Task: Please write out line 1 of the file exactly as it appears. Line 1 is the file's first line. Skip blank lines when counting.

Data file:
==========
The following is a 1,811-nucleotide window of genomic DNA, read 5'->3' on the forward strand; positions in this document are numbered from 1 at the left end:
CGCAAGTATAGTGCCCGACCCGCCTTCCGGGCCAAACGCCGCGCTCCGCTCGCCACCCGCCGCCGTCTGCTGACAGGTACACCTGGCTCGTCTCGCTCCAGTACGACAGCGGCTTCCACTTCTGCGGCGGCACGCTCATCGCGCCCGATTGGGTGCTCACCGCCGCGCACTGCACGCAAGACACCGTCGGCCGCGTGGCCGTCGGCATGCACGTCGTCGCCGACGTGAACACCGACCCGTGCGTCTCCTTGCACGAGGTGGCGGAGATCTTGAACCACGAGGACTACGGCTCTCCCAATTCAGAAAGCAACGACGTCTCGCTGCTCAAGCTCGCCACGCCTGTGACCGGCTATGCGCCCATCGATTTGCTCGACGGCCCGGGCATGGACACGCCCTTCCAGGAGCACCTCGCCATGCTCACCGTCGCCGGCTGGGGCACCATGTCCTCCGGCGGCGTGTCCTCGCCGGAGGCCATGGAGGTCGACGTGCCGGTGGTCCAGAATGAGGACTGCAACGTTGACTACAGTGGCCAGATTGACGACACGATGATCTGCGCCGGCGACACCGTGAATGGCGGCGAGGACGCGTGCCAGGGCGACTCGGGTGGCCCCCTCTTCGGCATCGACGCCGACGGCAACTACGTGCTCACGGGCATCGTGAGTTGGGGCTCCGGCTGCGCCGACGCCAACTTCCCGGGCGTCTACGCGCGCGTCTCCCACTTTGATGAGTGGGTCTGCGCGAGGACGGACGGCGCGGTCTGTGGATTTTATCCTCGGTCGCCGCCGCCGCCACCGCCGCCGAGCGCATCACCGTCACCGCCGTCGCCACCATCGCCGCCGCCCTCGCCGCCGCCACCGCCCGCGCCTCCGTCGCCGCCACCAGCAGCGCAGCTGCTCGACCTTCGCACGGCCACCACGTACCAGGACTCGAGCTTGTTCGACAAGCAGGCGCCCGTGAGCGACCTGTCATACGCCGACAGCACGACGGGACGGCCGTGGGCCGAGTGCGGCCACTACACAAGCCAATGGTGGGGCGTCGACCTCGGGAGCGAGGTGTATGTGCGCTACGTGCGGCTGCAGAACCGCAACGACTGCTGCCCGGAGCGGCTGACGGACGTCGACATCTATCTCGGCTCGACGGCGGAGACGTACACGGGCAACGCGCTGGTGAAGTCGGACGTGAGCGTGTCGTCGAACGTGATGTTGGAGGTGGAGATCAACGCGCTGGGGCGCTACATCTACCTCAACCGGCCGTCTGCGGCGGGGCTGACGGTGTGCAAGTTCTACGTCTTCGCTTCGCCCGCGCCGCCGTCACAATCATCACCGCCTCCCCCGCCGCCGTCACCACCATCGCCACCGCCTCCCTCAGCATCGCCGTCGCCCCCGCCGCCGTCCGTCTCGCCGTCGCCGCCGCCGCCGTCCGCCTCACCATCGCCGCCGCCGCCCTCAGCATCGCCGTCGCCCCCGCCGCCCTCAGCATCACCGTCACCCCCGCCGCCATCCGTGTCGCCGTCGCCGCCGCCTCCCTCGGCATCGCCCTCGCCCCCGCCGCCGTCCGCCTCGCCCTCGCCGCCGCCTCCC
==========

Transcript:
The following is a 1,811-nucleotide window of genomic DNA, read 5'->3' on the forward strand; positions in this document are numbered from 1 at the left end: